REVIEW: Dell 1907FP (s) Part 10
The Dell 1907FP offers no interpolation settings on its own. Resolutions smaller than the native resolution of 1.280 x 1.024 pixels will always be displayed in full screen. For example, selecting the 1.024 x 768 resolution in a game will result in the picture being interpolated to fill the whole screen area. However, this brings about the problem that content appears slightly stretched, since a resolution of 1.024 x 768 translates to an aspect ratio of 4:3 as opposed to the 5:4 aspect ratio of the screen's native resolution.
If, however, the Dell 1907FP is connected to the graphics card via a digital link using a DVI cable, most graphics card drivers allow setting the interpolation behavior. Among these settings is an option that preserves aspect ratio (1:1), so that pictures with resolutions smaller than 1.280 x 1.024 are displayed in their original size, framed by black bars around it.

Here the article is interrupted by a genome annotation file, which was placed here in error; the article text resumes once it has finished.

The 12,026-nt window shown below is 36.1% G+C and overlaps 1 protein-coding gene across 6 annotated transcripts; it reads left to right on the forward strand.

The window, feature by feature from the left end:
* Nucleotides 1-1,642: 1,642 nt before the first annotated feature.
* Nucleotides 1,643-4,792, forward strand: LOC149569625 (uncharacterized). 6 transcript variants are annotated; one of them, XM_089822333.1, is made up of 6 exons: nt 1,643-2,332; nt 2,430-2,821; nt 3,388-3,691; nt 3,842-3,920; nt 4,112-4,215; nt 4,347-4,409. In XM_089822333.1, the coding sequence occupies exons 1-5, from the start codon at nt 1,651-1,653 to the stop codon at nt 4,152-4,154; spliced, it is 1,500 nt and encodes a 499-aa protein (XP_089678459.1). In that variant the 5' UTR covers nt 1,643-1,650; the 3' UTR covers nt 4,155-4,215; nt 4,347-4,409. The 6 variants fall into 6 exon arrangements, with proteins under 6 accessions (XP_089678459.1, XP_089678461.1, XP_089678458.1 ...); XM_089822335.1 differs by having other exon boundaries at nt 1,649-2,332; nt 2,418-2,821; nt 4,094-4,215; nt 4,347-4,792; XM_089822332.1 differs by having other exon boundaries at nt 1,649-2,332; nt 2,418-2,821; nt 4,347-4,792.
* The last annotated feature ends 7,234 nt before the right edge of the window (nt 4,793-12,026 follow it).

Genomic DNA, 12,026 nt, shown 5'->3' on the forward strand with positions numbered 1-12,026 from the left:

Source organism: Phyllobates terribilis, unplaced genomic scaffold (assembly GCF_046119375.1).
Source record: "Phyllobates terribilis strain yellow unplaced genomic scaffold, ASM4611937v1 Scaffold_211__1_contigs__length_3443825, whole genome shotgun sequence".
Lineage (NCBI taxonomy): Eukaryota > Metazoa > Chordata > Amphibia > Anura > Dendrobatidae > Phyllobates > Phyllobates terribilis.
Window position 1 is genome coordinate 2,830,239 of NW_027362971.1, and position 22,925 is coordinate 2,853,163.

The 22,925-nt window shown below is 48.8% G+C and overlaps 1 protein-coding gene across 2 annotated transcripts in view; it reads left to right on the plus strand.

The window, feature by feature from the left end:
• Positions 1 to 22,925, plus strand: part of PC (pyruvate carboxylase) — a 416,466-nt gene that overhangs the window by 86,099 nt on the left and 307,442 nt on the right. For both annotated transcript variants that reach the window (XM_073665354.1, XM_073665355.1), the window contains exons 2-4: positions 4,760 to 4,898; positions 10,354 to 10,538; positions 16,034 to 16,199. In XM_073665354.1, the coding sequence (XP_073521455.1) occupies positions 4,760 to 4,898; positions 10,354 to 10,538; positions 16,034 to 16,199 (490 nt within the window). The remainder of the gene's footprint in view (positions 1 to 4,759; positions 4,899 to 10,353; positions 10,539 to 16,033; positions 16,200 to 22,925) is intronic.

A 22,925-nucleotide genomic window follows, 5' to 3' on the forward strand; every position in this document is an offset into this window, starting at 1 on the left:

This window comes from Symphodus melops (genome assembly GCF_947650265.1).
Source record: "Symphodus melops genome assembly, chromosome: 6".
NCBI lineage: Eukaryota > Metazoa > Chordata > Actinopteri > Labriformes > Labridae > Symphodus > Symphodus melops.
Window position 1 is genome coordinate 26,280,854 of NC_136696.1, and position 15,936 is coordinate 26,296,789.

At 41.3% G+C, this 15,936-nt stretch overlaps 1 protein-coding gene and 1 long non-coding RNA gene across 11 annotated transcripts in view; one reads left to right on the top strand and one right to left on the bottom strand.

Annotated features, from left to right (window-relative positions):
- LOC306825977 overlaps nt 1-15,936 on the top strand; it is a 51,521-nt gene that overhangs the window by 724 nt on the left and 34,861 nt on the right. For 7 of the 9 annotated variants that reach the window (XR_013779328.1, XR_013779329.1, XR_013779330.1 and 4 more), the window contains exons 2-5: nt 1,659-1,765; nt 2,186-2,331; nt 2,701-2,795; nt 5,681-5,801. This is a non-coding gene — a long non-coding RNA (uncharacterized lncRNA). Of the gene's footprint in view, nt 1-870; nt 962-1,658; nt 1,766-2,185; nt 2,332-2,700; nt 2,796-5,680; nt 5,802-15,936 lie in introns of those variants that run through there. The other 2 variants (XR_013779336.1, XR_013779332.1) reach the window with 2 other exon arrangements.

Picture taken from "Day of Defeat: Source" (resolution 1.280 x 1.024)
Overall, the interpolation image quality of the Dell 1907FP is satisfactory. The loss in detail and focus is quite noticeable. In games, this will mostly not be visible unless there is the possibility to directly compare detailed in-game scenes next to each other, i.e. with the native resolution on one side, interpolated on the other.
Enlarged picture sections from "Half-Life²: Lost Coast": left picture: native resolution of 1.280 x 1.024; right picture: interpolated resolution of 800 x 600.
The Dell 1907FP supports 75Hz in digital mode via DVI. When doing so, the internal panel update frequency runs synchronized with the refresh rate (vertical frequency).
When operating the Dell at 75 Hz while having vertical synchronization (V-Sync) turned on, no tearing effect occurs (i.e. visible split where the old frame overlaps the newly rendered frame). Given that many LCD monitors run at a fixed panel update frequency of 60 Hz, the possibility to operate it at 75 Hz in digital mode sets the Dell 1907FP apart.
As far as DVD playback is concerned, the Dell 1907FP seemed up to the job, effortlessly displaying whatever onscreen action it was served, e.g. fast-paced battle scenes or camera pannings as seen in the movies 'Troy' or 'Password Swordfish'. In none of the tested movies could we detect any occurrences of ghosting.
Scene from the movie "Troy"
Scene from the movie "Password Swordfish"
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